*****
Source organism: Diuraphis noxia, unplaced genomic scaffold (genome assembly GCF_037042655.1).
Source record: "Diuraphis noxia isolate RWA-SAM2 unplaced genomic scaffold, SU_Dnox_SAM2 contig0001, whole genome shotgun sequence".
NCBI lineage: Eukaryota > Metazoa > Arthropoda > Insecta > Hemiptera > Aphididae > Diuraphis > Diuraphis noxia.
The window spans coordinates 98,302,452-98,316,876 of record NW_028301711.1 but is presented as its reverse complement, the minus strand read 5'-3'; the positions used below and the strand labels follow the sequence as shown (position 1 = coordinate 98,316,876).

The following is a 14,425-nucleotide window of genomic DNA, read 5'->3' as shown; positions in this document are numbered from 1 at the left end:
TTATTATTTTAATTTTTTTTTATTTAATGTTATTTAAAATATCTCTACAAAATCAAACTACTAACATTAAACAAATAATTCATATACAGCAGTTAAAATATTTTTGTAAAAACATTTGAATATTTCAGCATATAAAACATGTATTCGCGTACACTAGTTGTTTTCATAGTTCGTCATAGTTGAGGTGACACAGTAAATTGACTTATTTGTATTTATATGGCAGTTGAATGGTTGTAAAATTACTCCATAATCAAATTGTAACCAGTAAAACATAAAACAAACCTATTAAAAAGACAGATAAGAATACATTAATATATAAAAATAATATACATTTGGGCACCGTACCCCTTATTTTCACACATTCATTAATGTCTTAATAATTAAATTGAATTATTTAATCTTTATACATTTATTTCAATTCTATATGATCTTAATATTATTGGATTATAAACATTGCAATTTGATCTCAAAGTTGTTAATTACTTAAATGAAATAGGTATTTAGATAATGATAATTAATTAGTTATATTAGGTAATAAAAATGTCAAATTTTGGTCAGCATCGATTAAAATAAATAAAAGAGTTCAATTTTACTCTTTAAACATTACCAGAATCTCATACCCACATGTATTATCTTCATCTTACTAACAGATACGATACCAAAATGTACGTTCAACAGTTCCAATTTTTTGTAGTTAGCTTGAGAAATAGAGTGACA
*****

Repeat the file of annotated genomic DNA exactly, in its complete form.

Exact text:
Source organism: Diuraphis noxia, unplaced genomic scaffold (genome assembly GCF_037042655.1).
Source record: "Diuraphis noxia isolate RWA-SAM2 unplaced genomic scaffold, SU_Dnox_SAM2 contig0001, whole genome shotgun sequence".
NCBI lineage: Eukaryota > Metazoa > Arthropoda > Insecta > Hemiptera > Aphididae > Diuraphis > Diuraphis noxia.
The window spans coordinates 98,302,452-98,316,876 of record NW_028301711.1 but is presented as its reverse complement, the minus strand read 5'-3'; the positions used below and the strand labels follow the sequence as shown (position 1 = coordinate 98,316,876).

The following is a 14,425-nucleotide window of genomic DNA, read 5'->3' as shown; positions in this document are numbered from 1 at the left end:
TTATTATTTTAATTTTTTTTTATTTAATGTTATTTAAAATATCTCTACAAAATCAAACTACTAACATTAAACAAATAATTCATATACAGCAGTTAAAATATTTTTGTAAAAACATTTGAATATTTCAGCATATAAAACATGTATTCGCGTACACTAGTTGTTTTCATAGTTCGTCATAGTTGAGGTGACACAGTAAATTGACTTATTTGTATTTATATGGCAGTTGAATGGTTGTAAAATTACTCCATAATCAAATTGTAACCAGTAAAACATAAAACAAACCTATTAAAAAGACAGATAAGAATACATTAATATATAAAAATAATATACATTTGGGCACCGTACCCCTTATTTTCACACATTCATTAATGTCTTAATAATTAAATTGAATTATTTAATCTTTATACATTTATTTCAATTCTATATGATCTTAATATTATTGGATTATAAACATTGCAATTTGATCTCAAAGTTGTTAATTACTTAAATGAAATAGGTATTTAGATAATGATAATTAATTAGTTATATTAGGTAATAAAAATGTCAAATTTTGGTCAGCATCGATTAAAATAAATAAAAGAGTTCAATTTTACTCTTTAAACATTACCAGAATCTCATACCCACATGTATTATCTTCATCTTACTAACAGATACGATACCAAAATGTACGTTCAACAGTTCCAATTTTTTGTAGTTAGCTTGAGAAATAGAGTGACA